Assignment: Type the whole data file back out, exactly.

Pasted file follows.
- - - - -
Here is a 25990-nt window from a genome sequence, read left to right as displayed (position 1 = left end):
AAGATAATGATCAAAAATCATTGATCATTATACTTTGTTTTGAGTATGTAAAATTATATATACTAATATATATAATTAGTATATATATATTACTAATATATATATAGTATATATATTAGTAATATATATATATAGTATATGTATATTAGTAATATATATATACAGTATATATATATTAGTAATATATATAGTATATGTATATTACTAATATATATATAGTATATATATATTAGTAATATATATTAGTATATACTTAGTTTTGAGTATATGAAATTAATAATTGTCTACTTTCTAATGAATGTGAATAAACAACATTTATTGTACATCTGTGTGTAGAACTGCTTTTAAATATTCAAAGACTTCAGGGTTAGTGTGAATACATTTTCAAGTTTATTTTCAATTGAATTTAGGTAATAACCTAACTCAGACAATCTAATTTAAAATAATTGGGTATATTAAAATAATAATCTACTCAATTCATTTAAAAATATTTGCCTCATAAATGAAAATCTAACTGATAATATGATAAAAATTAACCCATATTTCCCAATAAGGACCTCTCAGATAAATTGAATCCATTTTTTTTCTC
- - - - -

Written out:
Here is a 25990-nt window from a genome sequence, read left to right as displayed (position 1 = left end):
AAGATAATGATCAAAAATCATTGATCATTATACTTTGTTTTGAGTATGTAAAATTATATATACTAATATATATAATTAGTATATATATATTACTAATATATATATAGTATATATATTAGTAATATATATATATAGTATATGTATATTAGTAATATATATATACAGTATATATATATTAGTAATATATATAGTATATGTATATTACTAATATATATATAGTATATATATATTAGTAATATATATTAGTATATACTTAGTTTTGAGTATATGAAATTAATAATTGTCTACTTTCTAATGAATGTGAATAAACAACATTTATTGTACATCTGTGTGTAGAACTGCTTTTAAATATTCAAAGACTTCAGGGTTAGTGTGAATACATTTTCAAGTTTATTTTCAATTGAATTTAGGTAATAACCTAACTCAGACAATCTAATTTAAAATAATTGGGTATATTAAAATAATAATCTACTCAATTCATTTAAAAATATTTGCCTCATAAATGAAAATCTAACTGATAATATGATAAAAATTAACCCATATTTCCCAATAAGGACCTCTCAGATAAATTGAATCCATTTTTTTTCTC